Doctor of Philosophy (PhD)
The increasing number of uninsured Americans is a crucial policy issue for the United States; however, there is a paucity of empirical social science research on the uninsured with which to guide the development of policy. Previous research indicates that when insurance is voluntary, whether offered through a state-initiated reform to reduce uninsurance or offered through an employer as a benefit, some people choose to remain uninsured. The literature calls for research to increase understanding of the factors that affect whether people offered insurance accept or decline that insurance. Research on the uninsured is lacking a theoretical framework to help researchers and policymakers understand, predict, and explain why some people decline insurance and remain uninsured. Previous research suggests that while cost is a primary factor, there are other, unknown factors that contribute to uninsurance. The current research seeks to fill the gaps in the literature by using the Health Belief Model as a framework to explore relationships between insurance status and beliefs about insurance. Five constructs are of focus in the Health Belief Model: susceptibility, severity, benefits, barriers, and cues to action. This study, employing cross-sectional survey methods, is an observational, descriptive, and exploratory study seeking to establish relationships between demographic characteristics, health beliefs, and insurance status. The population under study is insurance-eligible, insured and uninsured employees of a large, state university, where 24% of insurance-eligible employees decline to participate in employer-offered voluntary health insurance benefits. Data were collected through a telephone survey of employees (n=140) selected through a stratified random sample. A Pearson’s correlation coefficient was calculated to examine the relationship between insurance status and various dimensions of beliefs as framed by the health belief model. Findings show a significant positive correlation between insurance status and cues to action and significant negative relationships between insurance status and barriers and insurance status and benefits. This study provides insights into the social barriers to health insurance participation. The results of this study suggest that the Health Belief Model is a useful framework with which to study the uninsured.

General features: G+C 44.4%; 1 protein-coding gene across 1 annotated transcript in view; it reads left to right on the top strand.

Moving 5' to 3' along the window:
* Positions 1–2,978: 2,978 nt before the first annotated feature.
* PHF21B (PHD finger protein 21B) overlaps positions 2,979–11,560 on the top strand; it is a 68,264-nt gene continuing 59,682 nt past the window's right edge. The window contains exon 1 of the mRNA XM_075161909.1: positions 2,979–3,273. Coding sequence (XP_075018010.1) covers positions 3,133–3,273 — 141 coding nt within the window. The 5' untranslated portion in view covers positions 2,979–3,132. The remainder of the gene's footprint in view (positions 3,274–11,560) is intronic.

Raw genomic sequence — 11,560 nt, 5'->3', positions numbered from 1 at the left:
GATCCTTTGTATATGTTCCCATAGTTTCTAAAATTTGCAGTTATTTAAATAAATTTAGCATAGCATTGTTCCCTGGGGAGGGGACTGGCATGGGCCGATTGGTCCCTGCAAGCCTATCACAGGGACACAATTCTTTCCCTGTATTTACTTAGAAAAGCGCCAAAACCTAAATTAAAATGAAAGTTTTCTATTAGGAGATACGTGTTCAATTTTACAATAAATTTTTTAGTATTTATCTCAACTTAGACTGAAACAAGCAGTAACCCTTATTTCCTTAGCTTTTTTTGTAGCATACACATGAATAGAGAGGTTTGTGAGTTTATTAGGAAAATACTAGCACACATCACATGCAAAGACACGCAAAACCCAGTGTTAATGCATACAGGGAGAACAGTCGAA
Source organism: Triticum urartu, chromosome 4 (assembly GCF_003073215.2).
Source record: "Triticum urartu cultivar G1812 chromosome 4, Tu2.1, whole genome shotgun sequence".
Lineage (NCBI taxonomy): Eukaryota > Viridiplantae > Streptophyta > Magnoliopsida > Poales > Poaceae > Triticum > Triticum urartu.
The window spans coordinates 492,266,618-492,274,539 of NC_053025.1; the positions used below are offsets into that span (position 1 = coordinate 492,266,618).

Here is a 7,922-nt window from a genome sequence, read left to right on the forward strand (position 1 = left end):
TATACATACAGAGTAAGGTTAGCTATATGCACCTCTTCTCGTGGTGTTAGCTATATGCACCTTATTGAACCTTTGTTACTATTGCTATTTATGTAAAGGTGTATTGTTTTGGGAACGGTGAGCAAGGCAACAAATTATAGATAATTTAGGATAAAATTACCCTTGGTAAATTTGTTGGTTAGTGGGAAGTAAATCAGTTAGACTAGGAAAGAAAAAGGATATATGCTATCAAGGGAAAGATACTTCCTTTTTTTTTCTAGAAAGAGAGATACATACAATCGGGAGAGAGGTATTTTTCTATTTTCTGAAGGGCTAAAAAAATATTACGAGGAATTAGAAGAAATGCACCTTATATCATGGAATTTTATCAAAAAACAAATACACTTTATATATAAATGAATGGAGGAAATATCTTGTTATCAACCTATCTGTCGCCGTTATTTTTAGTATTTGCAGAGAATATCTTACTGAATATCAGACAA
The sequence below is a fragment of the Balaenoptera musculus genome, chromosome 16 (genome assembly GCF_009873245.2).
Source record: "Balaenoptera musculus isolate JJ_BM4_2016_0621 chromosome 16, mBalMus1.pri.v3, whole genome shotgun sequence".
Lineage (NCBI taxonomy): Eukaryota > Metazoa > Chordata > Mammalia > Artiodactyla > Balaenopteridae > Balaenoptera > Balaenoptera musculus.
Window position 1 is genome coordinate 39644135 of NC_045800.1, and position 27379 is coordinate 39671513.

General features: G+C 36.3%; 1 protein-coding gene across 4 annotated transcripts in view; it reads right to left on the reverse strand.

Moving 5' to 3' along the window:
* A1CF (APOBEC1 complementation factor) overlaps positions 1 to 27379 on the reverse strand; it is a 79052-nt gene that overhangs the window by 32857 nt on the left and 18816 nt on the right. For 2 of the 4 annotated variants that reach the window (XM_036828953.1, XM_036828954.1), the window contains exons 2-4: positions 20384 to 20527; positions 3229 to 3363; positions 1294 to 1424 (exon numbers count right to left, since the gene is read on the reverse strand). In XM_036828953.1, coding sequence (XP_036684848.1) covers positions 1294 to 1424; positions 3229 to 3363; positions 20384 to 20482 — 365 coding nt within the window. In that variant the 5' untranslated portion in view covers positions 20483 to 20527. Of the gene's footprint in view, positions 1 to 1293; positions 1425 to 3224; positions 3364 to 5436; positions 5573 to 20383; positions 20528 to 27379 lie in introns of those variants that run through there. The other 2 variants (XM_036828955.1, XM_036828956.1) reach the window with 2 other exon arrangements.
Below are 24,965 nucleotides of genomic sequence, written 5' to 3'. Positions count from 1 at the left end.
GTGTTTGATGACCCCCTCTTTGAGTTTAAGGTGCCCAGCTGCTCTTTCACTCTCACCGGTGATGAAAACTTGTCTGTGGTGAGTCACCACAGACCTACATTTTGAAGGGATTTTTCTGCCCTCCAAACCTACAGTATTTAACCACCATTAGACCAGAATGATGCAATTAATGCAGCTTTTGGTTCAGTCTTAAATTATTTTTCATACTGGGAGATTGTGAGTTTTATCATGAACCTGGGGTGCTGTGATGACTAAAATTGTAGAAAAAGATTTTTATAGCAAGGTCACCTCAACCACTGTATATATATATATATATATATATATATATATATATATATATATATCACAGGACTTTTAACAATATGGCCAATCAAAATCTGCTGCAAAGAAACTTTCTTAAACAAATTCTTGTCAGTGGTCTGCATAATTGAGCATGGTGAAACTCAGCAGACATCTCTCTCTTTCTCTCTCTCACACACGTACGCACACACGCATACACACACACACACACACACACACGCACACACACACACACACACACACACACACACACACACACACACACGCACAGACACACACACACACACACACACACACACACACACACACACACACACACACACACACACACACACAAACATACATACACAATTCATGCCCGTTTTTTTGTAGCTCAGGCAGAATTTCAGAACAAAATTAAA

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Release the entire work immediately for access worldwide.
Murray, Jill Elizabeth, "Differentiating beliefs of insured and uninsured, insurance-eligible state employees: a new application of the Health Belief Model" (2004). LSU Doctoral Dissertations. 1445.